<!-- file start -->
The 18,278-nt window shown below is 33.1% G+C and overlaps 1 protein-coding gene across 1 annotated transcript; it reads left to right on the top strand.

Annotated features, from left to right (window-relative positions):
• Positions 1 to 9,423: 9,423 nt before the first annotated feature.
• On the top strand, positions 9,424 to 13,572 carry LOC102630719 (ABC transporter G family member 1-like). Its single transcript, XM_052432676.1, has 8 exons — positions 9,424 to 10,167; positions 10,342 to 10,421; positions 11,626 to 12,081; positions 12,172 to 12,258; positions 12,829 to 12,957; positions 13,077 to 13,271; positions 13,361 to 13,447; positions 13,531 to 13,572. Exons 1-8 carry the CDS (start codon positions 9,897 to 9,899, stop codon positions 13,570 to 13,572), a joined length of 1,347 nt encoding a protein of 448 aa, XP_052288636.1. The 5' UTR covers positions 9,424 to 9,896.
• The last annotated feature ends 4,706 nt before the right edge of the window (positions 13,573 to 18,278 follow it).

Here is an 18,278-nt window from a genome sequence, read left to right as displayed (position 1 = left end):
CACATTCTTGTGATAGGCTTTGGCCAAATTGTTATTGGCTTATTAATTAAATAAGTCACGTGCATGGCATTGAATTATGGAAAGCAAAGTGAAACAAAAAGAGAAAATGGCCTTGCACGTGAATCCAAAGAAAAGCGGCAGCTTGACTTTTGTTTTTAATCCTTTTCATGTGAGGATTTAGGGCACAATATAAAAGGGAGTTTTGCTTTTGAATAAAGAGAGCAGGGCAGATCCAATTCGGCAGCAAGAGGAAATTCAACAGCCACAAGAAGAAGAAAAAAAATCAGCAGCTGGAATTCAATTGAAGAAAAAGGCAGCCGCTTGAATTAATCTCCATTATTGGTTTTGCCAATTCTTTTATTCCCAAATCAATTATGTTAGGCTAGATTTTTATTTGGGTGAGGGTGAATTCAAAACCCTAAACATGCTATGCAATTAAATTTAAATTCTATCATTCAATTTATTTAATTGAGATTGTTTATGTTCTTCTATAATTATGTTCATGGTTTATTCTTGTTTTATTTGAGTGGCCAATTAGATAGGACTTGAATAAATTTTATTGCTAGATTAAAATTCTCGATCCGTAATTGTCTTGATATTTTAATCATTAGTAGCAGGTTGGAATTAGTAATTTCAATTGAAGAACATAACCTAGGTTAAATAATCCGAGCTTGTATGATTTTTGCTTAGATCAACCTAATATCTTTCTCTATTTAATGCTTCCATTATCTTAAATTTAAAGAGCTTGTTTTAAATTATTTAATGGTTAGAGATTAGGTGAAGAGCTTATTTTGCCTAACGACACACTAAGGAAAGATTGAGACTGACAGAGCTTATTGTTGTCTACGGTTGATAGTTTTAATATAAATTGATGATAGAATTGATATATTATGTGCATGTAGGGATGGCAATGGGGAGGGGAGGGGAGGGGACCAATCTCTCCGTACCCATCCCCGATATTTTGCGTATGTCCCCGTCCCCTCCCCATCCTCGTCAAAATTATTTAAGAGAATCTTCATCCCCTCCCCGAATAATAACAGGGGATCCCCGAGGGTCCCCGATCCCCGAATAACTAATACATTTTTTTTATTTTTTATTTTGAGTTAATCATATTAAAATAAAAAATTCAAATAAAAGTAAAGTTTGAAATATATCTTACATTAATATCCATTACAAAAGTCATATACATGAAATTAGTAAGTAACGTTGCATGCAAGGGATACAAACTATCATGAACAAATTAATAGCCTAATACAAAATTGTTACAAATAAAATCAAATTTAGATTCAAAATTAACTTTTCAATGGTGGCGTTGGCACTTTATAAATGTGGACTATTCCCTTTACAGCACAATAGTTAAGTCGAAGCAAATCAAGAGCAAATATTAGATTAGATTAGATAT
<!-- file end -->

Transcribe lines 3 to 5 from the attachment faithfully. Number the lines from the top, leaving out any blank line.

• Positions 1 to 9,423: 9,423 nt before the first annotated feature.
• On the top strand, positions 9,424 to 13,572 carry LOC102630719 (ABC transporter G family member 1-like). Its single transcript, XM_052432676.1, has 8 exons — positions 9,424 to 10,167; positions 10,342 to 10,421; positions 11,626 to 12,081; positions 12,172 to 12,258; positions 12,829 to 12,957; positions 13,077 to 13,271; positions 13,361 to 13,447; positions 13,531 to 13,572. Exons 1-8 carry the CDS (start codon positions 9,897 to 9,899, stop codon positions 13,570 to 13,572), a joined length of 1,347 nt encoding a protein of 448 aa, XP_052288636.1. The 5' UTR covers positions 9,424 to 9,896.
• The last annotated feature ends 4,706 nt before the right edge of the window (positions 13,573 to 18,278 follow it).